Friday, December 05, 2008

Stonehenge. Also, Woodhenge.

Went to see archeologist Mike Parker Pearson speak last night at the National Geographic headquarters here in DC. Pearson supervised one of the two digs that took place at the site last summer (Geoff Wainwright directed the other).

To an auditorium filled with about two hundred people he delivered news from the field, stressing how archeologists now see Stonehenge as one among many interconnected sites along the River Avon. Pearson argues that Stonehenge must analyzed as a counterpart to Woodhenge. The perdurable stone was a place for the dead (so far sixty cremation interments have been discovered there, mainly in or near the Aubrey holes that used to house megaliths), and the rot-prone but enormous tree-derived structure was a place for the living. He showed us slides of what remains of the plaster floors of wattle and daub houses from the period. The hearth often endures as a kind of ghost image. In one dig an imprint left by two knees is discernible just in front of where the fire would have been, an impression left by years of careful tending.

Pearson stressed the importance of discovering antlers fashioned into the digging tools that were used to transform the earth. When these remnants survive, they enable fairly precise carbon dating of the structures nearby. He also emphasized the tediousness of using stone tools to dress the megaliths, and the price paid in the body by those who employed them (osteoarthritis especially). In an aside, he also mentioned that a ribbon-like band of rock unearthed near Stonehenge naturally points towards the winter solstice (the ribbon effect the product of glacial runoff). He ventured that this stone band may have rendered the place sacred, triggering Stonehenge's solar alignment (an alignment unique among henge monuments).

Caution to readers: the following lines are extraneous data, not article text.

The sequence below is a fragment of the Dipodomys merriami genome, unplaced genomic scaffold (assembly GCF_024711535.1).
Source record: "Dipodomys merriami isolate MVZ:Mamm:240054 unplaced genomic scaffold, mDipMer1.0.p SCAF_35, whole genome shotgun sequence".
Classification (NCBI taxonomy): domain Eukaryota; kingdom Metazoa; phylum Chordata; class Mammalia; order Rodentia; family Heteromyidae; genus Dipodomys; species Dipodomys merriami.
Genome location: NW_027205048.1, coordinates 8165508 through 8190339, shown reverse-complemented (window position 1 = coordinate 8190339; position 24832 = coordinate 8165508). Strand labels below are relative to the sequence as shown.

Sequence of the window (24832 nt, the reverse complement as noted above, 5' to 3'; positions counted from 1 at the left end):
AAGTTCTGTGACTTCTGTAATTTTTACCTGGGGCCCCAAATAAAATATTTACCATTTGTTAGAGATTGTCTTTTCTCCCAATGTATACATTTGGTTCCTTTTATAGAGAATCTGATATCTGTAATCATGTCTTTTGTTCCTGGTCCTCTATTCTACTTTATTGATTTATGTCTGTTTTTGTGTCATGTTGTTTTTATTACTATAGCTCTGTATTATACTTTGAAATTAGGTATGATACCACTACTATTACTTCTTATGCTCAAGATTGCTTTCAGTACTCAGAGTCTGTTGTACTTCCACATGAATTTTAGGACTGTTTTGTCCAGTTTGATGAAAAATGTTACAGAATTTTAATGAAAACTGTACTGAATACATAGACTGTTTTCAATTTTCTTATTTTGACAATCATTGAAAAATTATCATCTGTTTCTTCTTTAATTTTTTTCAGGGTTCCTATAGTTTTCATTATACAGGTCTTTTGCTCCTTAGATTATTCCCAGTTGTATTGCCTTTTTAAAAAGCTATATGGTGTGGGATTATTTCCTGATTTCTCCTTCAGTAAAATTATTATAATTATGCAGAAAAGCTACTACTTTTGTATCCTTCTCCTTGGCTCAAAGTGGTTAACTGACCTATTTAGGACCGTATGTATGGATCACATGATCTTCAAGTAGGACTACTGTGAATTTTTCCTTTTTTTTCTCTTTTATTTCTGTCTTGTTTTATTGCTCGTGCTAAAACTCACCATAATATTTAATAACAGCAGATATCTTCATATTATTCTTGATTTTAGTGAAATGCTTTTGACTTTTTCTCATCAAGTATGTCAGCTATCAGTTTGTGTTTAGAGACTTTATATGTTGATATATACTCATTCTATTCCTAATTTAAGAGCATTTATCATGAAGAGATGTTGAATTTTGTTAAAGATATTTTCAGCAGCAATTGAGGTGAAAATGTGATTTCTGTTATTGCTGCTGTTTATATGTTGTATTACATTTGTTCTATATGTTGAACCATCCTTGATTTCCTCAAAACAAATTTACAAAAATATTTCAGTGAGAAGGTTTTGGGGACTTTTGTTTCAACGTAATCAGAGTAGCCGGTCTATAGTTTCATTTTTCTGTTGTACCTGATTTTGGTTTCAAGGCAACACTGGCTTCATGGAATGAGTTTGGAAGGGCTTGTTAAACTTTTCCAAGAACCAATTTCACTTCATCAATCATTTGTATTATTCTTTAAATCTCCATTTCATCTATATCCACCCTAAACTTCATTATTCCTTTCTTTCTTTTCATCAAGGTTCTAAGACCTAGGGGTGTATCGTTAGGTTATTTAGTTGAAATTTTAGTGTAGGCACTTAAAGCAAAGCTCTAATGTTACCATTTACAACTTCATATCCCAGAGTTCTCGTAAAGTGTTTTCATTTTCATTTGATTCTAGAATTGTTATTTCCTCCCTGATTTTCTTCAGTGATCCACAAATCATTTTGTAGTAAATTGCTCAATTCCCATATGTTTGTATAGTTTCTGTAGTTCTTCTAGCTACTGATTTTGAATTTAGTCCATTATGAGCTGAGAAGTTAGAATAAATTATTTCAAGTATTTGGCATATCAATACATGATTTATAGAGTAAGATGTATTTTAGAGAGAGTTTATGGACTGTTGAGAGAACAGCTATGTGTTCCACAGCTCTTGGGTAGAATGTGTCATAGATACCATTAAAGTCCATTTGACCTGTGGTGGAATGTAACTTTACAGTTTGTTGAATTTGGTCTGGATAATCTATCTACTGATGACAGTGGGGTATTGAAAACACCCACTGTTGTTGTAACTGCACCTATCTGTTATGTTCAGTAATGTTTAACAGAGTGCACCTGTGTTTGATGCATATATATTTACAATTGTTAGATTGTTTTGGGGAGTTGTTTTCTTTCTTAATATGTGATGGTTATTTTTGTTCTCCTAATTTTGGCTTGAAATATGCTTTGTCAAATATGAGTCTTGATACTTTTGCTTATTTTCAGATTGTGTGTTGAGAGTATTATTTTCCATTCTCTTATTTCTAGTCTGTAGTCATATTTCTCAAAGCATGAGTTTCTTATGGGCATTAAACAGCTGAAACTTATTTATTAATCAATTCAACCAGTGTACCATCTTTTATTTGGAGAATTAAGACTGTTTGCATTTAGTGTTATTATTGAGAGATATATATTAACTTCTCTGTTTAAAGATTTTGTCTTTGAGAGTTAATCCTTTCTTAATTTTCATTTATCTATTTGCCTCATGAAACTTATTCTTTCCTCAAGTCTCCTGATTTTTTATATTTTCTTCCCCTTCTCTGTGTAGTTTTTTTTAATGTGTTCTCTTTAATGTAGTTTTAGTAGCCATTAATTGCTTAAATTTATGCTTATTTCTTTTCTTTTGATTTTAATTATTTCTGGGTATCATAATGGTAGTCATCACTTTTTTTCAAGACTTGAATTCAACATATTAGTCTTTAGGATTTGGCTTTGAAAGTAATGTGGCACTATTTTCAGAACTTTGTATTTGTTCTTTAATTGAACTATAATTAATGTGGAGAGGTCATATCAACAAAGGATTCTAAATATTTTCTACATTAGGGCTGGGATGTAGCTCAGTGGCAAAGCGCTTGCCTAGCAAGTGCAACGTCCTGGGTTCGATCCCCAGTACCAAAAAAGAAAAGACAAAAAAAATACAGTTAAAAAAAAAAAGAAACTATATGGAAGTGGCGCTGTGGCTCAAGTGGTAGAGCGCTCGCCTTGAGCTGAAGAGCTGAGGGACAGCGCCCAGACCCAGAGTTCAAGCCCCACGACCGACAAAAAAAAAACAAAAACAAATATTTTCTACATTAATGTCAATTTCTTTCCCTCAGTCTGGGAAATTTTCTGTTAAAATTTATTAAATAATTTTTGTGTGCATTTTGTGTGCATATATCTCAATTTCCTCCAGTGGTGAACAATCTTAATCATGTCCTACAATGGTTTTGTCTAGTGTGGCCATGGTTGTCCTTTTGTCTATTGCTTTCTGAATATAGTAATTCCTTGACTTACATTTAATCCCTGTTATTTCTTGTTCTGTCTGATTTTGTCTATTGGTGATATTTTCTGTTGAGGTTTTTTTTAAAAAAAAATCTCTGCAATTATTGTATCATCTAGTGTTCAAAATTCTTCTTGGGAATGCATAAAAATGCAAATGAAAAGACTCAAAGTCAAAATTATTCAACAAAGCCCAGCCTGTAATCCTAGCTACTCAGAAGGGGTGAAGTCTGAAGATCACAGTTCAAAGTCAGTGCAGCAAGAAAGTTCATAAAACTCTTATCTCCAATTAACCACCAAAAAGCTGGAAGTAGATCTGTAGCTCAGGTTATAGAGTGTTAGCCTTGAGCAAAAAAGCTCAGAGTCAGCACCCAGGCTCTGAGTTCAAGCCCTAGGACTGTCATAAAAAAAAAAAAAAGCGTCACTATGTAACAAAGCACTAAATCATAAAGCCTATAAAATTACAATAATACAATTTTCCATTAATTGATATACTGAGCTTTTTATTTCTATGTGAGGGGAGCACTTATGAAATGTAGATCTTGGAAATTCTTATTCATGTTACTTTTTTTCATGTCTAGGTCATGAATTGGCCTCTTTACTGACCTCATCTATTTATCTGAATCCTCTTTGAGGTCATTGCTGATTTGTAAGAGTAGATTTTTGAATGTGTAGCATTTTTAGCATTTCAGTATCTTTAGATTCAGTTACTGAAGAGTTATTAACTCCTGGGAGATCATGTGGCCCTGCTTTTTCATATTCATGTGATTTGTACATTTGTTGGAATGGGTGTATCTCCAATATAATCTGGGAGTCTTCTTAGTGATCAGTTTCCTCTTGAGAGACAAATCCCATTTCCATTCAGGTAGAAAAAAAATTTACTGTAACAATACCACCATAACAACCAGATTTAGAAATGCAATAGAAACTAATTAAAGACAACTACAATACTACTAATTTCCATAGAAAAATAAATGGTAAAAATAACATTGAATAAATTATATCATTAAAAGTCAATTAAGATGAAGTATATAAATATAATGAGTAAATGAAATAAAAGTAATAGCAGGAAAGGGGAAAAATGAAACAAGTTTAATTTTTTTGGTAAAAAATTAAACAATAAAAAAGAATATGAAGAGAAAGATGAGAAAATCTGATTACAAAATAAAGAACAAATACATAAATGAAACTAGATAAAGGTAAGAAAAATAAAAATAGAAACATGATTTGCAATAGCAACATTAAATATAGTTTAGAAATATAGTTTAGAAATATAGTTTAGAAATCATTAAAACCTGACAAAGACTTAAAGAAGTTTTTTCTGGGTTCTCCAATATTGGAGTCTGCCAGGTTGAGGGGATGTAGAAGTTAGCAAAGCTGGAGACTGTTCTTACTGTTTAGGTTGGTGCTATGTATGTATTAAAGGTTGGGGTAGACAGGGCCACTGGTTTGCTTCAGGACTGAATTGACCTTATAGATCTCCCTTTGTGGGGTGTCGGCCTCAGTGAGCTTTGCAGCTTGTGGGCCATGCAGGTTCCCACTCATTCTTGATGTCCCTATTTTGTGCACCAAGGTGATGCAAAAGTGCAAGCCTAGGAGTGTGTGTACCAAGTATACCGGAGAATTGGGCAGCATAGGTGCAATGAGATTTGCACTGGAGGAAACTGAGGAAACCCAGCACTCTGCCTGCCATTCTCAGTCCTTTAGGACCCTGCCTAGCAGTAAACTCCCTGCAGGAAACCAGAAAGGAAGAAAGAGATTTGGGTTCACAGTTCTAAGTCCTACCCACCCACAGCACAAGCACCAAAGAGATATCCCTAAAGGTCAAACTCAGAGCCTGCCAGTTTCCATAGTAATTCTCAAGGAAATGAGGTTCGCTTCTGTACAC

I left the auditorium full of admiration that human lives could be imagined from such scanty leavings. My son Alex came with me, and was even ready to ask a question (though they never got to him). He fills me with wonder as well: that someone at age eleven can sit through an archeology lecture on a day that also included homework, Hebrew school and piano practice ... and love it.

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